The companies offer 'experiential' incentives for dealers, wholesalers, and vendors- such as celebratory dinners and free trips. They also offer "Best Seller" awards each year for top performers. In addition to parties and other events, both companies offer tours to tourist places. Opportunities for international travel have also been provided. Dealers with tickets to concerts and cricket matches. Dealers for both companies give out Best Seller awards once or twice a year to the top sales performers.
Dealers receive preferential treatment over wholesalers and vendors. In addition to small-scale events, the companies hold a large annual party for wholesalers, while they have smaller, quarterly celebrations. Like dealers, wholesalers are given tickets to concerts and cricket games. In addition to parties, celebratory dinners, and free trips, both companies offer Best Seller awards to top-performing retailers.
They organize an annual large event called the "Bandhu event" where the awards are given. The company gives awards to five Best Sellers in each of their sales areas across Dhaka on a yearly and half-yearly basis. Retail vendors are also given concert and cricket match tickets; dealers decide which retailer is eligible to get the tickets.
Smokeless tobacco use is highly addictive and damaging to health. Smokeless tobacco contains many cancer-causing toxins and its use increases the risk of cancers of the head, neck, throat, esophagus, and oral cavity (including cancer of the mouth, tongue, lip, and gums) as well as various dental diseases.One person dies every 6 seconds in the world due to smoking and the use of tobacco products. Tobacco-related diseases alone kill more than six million people each year.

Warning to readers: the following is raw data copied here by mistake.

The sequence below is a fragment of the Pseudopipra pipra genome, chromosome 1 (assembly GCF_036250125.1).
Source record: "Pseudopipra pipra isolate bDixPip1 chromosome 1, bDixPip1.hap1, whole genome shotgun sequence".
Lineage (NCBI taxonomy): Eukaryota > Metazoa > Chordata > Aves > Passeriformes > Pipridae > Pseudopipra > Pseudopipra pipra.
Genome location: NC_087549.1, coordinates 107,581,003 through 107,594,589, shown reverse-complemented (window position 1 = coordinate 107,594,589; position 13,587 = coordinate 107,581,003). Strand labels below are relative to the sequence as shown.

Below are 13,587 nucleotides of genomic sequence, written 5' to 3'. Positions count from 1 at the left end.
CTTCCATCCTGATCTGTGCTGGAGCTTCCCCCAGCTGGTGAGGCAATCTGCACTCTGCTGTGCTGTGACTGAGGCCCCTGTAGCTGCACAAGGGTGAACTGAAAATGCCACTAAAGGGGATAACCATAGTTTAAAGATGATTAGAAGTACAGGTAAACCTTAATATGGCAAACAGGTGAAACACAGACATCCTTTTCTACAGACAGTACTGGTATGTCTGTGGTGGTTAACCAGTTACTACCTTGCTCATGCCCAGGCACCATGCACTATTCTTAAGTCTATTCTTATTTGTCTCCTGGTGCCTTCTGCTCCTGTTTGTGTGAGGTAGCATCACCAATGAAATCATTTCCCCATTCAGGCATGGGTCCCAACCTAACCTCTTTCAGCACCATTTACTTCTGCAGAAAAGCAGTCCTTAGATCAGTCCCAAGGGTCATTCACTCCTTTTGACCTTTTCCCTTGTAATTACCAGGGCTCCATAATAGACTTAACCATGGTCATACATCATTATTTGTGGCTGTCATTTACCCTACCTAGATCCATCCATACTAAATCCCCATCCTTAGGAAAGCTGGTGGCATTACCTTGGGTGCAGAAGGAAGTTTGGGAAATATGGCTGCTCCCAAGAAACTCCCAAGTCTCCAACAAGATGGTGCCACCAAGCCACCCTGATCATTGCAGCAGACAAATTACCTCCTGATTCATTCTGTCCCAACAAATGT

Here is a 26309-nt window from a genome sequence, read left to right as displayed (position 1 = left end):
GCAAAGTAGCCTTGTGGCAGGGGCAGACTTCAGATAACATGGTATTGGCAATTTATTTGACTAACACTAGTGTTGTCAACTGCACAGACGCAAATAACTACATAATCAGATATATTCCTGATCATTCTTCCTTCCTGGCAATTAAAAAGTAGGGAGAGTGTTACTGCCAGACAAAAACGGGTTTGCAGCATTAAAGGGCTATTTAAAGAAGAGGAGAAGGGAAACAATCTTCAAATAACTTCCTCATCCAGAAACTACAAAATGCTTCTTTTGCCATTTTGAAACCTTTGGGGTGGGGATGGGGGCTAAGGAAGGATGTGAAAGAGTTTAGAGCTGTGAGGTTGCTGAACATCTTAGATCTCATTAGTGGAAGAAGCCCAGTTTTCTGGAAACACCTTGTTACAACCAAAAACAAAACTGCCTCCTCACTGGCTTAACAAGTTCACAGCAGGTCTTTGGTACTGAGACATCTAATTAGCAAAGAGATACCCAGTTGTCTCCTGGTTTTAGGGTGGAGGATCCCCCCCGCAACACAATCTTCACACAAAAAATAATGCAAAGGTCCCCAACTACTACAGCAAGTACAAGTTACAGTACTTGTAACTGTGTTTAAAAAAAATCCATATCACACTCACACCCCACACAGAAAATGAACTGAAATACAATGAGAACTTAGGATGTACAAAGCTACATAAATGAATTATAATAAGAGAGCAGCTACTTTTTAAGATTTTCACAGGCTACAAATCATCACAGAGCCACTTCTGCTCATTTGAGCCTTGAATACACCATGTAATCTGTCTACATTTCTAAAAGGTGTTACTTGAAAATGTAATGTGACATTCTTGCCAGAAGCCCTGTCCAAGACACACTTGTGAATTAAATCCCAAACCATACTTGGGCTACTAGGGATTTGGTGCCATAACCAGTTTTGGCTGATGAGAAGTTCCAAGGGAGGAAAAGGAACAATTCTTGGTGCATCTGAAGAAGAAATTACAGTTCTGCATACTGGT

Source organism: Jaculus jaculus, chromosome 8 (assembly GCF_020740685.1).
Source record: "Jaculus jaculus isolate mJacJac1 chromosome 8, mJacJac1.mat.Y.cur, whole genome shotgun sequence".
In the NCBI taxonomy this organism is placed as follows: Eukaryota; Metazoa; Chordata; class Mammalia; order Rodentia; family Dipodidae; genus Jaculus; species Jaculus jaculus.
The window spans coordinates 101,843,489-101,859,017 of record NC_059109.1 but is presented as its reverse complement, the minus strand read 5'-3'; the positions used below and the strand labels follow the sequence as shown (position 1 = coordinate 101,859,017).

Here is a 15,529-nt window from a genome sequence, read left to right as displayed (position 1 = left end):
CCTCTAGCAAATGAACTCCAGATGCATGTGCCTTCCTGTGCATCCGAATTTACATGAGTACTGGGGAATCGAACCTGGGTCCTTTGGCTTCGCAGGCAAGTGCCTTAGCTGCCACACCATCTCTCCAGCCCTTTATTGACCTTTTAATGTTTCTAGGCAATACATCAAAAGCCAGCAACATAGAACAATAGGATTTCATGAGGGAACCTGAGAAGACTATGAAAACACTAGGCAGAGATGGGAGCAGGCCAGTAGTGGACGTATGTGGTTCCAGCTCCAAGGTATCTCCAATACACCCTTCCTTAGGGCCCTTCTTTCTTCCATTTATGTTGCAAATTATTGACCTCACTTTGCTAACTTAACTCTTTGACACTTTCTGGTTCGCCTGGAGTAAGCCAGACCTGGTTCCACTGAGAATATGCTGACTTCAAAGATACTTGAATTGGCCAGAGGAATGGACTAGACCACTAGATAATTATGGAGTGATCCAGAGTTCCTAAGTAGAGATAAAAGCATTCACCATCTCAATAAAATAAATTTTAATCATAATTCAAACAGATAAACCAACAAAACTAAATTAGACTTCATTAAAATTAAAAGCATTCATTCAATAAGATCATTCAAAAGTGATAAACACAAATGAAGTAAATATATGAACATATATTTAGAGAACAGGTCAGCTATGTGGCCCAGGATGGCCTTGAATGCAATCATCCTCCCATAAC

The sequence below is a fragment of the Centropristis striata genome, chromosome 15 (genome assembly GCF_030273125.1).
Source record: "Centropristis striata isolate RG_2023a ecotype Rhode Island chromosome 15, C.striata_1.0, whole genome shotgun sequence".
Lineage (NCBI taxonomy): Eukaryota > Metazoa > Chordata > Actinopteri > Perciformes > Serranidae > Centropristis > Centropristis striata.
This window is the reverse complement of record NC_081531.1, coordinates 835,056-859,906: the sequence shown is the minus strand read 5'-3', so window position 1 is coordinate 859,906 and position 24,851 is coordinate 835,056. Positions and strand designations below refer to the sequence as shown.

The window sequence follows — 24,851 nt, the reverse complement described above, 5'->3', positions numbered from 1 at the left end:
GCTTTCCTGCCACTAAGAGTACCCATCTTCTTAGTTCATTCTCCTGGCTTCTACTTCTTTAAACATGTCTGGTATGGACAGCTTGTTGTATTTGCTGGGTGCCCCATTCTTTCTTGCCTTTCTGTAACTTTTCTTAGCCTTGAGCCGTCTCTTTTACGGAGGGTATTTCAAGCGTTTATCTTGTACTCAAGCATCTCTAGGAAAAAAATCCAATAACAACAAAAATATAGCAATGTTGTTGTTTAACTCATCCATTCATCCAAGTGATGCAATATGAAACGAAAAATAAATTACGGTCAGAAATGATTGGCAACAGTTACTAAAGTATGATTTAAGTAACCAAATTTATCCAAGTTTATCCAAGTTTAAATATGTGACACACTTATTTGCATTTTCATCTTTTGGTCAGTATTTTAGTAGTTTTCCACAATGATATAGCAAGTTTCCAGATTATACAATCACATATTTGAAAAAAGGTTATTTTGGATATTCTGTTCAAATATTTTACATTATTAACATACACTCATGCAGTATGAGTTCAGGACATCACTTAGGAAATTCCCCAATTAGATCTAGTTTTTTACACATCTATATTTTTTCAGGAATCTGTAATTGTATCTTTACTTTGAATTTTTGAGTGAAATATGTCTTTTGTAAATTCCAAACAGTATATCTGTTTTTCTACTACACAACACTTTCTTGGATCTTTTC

According to the Global Adult Tobacco Survey (GATS), 43.3% of people in Bangladesh use tobacco products. In other words, about 45 million people in the country use smoking and tobacco products. The most effective way to stop the rampant marketing of tobacco products is for governments and other decision-makers to enact and enforce comprehensive bans on tobacco advertising, promotion, and sponsorships.
This includes banning all forms of POS marketing, including POS display. The Smoking and Using of Tobacco Products (Control) Act, 2005) should be amended to strengthen the ban on tobacco advertisement, promotion, and sponsorship by explicitly banning point-of-sale displays.The Smoking and Using of Tobacco Products (Control) Act, 2005) should be amended to strengthen the ban on tobacco advertisement, promotion, and sponsorship by explicitly banning point-of-sale displays.
The government in the 2017-2018 fiscal year earned Tk 22,810 crore as revenue from the tobacco sector. In the meantime, the economic loss caused by tobacco usage and second-hand smoke was worth Tk 30,570 crore. Environmental hazards of tobacco cultivation and smoking were not even measured.
To overcome the current situation and make Bangladesh a tobacco-free country by 2040, the government increase the price of tobacco products by imposing a higher tax. The existing tobacco control and usage act strictly and making timely amendments. A special emphasis on demotivating tobacco farmers and helping tobacco users quit the habit urges the government to strictly address tobacco usage.
The government must take tough decisions now through strengthening the law and ensuring its implementation and it should not be influenced by the tobacco industry. To this end, awareness of tobacco should be raised across the country. The people use the money spent for the development of the country due to the use of tobacco products and diseases.
Hiren Pandit is a Research Fellow, Bangladesh NGOs Network for Radio and Communication (BNNRC)